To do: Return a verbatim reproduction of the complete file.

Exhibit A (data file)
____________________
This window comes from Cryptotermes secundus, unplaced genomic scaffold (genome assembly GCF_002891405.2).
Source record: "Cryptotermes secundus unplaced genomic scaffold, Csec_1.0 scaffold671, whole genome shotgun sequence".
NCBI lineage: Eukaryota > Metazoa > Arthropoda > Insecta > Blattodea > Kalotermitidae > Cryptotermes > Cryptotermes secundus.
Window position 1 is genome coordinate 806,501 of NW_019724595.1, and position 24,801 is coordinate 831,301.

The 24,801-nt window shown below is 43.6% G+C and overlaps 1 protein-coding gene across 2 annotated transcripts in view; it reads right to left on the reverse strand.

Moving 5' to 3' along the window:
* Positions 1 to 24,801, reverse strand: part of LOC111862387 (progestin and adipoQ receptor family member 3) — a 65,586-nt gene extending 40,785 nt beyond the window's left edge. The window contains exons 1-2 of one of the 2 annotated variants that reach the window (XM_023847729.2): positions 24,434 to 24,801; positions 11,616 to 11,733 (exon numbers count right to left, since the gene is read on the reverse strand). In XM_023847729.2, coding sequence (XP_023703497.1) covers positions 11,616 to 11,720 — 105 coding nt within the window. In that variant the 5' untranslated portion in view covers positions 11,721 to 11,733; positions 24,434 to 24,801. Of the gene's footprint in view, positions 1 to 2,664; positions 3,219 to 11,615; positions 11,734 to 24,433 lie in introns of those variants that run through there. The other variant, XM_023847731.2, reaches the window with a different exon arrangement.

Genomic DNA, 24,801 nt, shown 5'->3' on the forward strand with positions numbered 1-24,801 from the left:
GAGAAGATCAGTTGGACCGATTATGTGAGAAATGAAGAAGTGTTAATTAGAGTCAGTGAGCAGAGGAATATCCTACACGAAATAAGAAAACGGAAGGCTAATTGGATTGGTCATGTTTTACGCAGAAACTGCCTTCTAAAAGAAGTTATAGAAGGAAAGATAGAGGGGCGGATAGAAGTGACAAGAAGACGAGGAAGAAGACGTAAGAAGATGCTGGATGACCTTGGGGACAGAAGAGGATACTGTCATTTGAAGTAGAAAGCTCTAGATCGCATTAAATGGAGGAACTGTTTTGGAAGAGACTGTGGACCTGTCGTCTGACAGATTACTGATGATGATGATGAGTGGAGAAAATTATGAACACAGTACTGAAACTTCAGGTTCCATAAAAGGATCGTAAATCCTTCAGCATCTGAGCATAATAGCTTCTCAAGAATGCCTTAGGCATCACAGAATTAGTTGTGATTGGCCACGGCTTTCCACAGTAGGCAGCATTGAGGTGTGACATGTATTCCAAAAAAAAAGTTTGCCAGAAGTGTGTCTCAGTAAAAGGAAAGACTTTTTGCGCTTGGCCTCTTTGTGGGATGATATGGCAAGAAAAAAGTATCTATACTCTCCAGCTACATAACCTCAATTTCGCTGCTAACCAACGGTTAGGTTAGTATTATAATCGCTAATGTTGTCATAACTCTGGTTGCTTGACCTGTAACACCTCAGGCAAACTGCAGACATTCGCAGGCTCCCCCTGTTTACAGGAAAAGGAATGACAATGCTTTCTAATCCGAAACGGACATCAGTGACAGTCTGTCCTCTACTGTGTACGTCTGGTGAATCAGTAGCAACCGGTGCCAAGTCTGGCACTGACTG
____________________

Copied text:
This window comes from Cryptotermes secundus, unplaced genomic scaffold (genome assembly GCF_002891405.2).
Source record: "Cryptotermes secundus unplaced genomic scaffold, Csec_1.0 scaffold671, whole genome shotgun sequence".
NCBI lineage: Eukaryota > Metazoa > Arthropoda > Insecta > Blattodea > Kalotermitidae > Cryptotermes > Cryptotermes secundus.
Window position 1 is genome coordinate 806,501 of NW_019724595.1, and position 24,801 is coordinate 831,301.

The 24,801-nt window shown below is 43.6% G+C and overlaps 1 protein-coding gene across 2 annotated transcripts in view; it reads right to left on the reverse strand.

Moving 5' to 3' along the window:
* Positions 1 to 24,801, reverse strand: part of LOC111862387 (progestin and adipoQ receptor family member 3) — a 65,586-nt gene extending 40,785 nt beyond the window's left edge. The window contains exons 1-2 of one of the 2 annotated variants that reach the window (XM_023847729.2): positions 24,434 to 24,801; positions 11,616 to 11,733 (exon numbers count right to left, since the gene is read on the reverse strand). In XM_023847729.2, coding sequence (XP_023703497.1) covers positions 11,616 to 11,720 — 105 coding nt within the window. In that variant the 5' untranslated portion in view covers positions 11,721 to 11,733; positions 24,434 to 24,801. Of the gene's footprint in view, positions 1 to 2,664; positions 3,219 to 11,615; positions 11,734 to 24,433 lie in introns of those variants that run through there. The other variant, XM_023847731.2, reaches the window with a different exon arrangement.

Genomic DNA, 24,801 nt, shown 5'->3' on the forward strand with positions numbered 1-24,801 from the left:
GAGAAGATCAGTTGGACCGATTATGTGAGAAATGAAGAAGTGTTAATTAGAGTCAGTGAGCAGAGGAATATCCTACACGAAATAAGAAAACGGAAGGCTAATTGGATTGGTCATGTTTTACGCAGAAACTGCCTTCTAAAAGAAGTTATAGAAGGAAAGATAGAGGGGCGGATAGAAGTGACAAGAAGACGAGGAAGAAGACGTAAGAAGATGCTGGATGACCTTGGGGACAGAAGAGGATACTGTCATTTGAAGTAGAAAGCTCTAGATCGCATTAAATGGAGGAACTGTTTTGGAAGAGACTGTGGACCTGTCGTCTGACAGATTACTGATGATGATGATGAGTGGAGAAAATTATGAACACAGTACTGAAACTTCAGGTTCCATAAAAGGATCGTAAATCCTTCAGCATCTGAGCATAATAGCTTCTCAAGAATGCCTTAGGCATCACAGAATTAGTTGTGATTGGCCACGGCTTTCCACAGTAGGCAGCATTGAGGTGTGACATGTATTCCAAAAAAAAAGTTTGCCAGAAGTGTGTCTCAGTAAAAGGAAAGACTTTTTGCGCTTGGCCTCTTTGTGGGATGATATGGCAAGAAAAAAGTATCTATACTCTCCAGCTACATAACCTCAATTTCGCTGCTAACCAACGGTTAGGTTAGTATTATAATCGCTAATGTTGTCATAACTCTGGTTGCTTGACCTGTAACACCTCAGGCAAACTGCAGACATTCGCAGGCTCCCCCTGTTTACAGGAAAAGGAATGACAATGCTTTCTAATCCGAAACGGACATCAGTGACAGTCTGTCCTCTACTGTGTACGTCTGGTGAATCAGTAGCAACCGGTGCCAAGTCTGGCACTGACTG